It's just that, unfortunately, outside of either extremely dedicated teams - which, unfortunately, we have seen disappear for one reason or another. Or insanely talented individuals - we all know who they are, there is simply not that convergence of sheer talent and directorial direction that can overcome the combination of both intimidation and actual difficulty producing even short hacks that demonstrate both good level design, good artwork, interesting gameplay gimmicks, and coherent directorial direction.

    The community growing older doesn't mean it's getting worse at making new hacks, it means that a lot of the trashy hacks we made as teenagers - goodness knows I made some absolute trash - aren't as common anymore.
    The talent ceiling is slowly being pushed higher. But much like back in the day, there's only so much of that significant talent pool within the community, and they can only produce so much.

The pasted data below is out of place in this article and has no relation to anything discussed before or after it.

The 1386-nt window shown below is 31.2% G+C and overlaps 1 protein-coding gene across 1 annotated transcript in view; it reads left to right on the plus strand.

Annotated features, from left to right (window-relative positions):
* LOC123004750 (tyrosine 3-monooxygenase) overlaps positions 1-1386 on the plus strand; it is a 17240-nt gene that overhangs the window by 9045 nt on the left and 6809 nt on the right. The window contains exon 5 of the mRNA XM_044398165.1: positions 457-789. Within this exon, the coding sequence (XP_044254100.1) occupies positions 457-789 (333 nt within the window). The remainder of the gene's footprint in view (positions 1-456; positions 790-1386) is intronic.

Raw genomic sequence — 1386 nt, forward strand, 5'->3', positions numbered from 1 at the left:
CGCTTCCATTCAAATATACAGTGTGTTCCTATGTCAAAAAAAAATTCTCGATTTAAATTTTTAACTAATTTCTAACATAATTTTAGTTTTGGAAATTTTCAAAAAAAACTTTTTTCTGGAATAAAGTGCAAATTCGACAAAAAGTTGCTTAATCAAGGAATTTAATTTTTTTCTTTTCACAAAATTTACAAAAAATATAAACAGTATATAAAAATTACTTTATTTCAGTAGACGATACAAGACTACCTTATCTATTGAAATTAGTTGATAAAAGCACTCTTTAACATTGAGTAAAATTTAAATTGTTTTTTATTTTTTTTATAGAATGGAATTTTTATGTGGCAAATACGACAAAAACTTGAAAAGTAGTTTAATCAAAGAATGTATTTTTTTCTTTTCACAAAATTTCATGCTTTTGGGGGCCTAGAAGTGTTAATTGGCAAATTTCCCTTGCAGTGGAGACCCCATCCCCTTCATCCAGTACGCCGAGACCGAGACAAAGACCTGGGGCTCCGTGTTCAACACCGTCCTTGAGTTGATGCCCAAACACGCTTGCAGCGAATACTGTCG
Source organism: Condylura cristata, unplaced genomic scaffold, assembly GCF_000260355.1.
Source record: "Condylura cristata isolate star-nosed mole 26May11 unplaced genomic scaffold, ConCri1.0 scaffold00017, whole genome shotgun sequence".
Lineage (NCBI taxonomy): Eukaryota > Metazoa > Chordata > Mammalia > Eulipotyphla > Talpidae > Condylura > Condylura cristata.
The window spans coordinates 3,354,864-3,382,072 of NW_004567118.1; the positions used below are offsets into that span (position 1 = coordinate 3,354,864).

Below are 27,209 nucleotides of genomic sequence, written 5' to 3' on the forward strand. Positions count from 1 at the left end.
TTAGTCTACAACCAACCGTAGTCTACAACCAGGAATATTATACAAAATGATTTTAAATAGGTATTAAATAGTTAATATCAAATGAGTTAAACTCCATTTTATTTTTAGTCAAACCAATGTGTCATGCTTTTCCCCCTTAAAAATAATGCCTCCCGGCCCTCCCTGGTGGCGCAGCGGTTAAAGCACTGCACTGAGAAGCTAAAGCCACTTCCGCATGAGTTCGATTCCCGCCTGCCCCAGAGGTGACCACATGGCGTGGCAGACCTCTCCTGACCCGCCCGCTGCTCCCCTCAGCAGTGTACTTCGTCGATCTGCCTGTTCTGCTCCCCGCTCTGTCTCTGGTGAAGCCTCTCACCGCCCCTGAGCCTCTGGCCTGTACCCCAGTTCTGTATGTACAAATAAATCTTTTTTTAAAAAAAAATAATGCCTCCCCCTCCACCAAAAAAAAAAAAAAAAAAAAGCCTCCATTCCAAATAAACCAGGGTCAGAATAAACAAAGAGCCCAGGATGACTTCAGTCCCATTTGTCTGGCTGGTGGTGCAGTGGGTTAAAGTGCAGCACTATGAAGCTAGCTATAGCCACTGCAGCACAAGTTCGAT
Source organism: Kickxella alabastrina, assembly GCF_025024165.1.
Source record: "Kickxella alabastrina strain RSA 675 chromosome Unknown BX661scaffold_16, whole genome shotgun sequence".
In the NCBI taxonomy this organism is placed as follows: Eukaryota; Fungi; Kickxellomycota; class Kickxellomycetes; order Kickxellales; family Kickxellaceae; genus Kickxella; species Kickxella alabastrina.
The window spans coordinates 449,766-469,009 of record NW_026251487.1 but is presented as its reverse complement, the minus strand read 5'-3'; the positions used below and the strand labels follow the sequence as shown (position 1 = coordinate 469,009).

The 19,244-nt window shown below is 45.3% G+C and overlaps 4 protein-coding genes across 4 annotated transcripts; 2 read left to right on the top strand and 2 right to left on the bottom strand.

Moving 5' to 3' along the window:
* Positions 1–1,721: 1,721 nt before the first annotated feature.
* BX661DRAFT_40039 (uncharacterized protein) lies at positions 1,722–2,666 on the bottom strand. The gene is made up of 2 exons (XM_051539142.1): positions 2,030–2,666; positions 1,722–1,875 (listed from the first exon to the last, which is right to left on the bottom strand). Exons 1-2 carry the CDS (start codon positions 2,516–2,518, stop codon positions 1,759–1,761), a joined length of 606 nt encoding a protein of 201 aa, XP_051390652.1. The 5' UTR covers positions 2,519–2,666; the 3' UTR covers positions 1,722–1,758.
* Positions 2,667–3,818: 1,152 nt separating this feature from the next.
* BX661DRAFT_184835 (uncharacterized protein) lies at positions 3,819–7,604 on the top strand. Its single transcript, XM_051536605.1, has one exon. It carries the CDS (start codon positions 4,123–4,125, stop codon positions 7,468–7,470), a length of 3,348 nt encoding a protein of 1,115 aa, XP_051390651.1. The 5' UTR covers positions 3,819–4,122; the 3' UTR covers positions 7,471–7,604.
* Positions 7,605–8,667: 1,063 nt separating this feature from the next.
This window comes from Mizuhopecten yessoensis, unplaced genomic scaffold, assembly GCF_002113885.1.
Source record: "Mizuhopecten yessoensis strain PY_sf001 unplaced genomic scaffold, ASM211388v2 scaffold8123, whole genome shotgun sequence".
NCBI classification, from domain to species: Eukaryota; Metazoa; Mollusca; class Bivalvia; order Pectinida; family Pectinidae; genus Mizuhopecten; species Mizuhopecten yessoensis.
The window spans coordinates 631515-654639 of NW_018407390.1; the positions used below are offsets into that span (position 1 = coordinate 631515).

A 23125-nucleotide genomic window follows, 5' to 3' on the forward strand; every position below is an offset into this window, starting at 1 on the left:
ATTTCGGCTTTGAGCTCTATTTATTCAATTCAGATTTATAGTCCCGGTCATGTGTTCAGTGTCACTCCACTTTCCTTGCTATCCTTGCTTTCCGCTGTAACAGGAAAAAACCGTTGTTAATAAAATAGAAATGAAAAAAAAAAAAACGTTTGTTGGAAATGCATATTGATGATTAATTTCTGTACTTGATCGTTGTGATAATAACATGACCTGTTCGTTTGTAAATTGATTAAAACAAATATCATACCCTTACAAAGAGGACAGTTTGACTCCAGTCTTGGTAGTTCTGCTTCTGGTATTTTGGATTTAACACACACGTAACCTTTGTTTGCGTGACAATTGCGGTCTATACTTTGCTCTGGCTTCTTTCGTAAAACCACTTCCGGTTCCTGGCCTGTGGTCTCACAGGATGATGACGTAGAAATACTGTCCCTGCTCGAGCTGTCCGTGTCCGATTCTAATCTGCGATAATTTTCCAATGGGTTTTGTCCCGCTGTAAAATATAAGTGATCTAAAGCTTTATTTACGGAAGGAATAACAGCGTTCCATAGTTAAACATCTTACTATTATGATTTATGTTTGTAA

It's a shame, then, that the biggest producing team this community ever saw has fallen apart for one reason or another.


    None of this post accounts for the fangame community, however. A community that I'm less familiar with, but one that is producing some incredible works. A lot of talent that would have worked on hacks are instead producing fangames now - this is not a bad thing. This is a good thing. The pride we have had of running these games on original hardware may be lost, but the greater good in teams producing incredibly well done fangames is, well, incredible.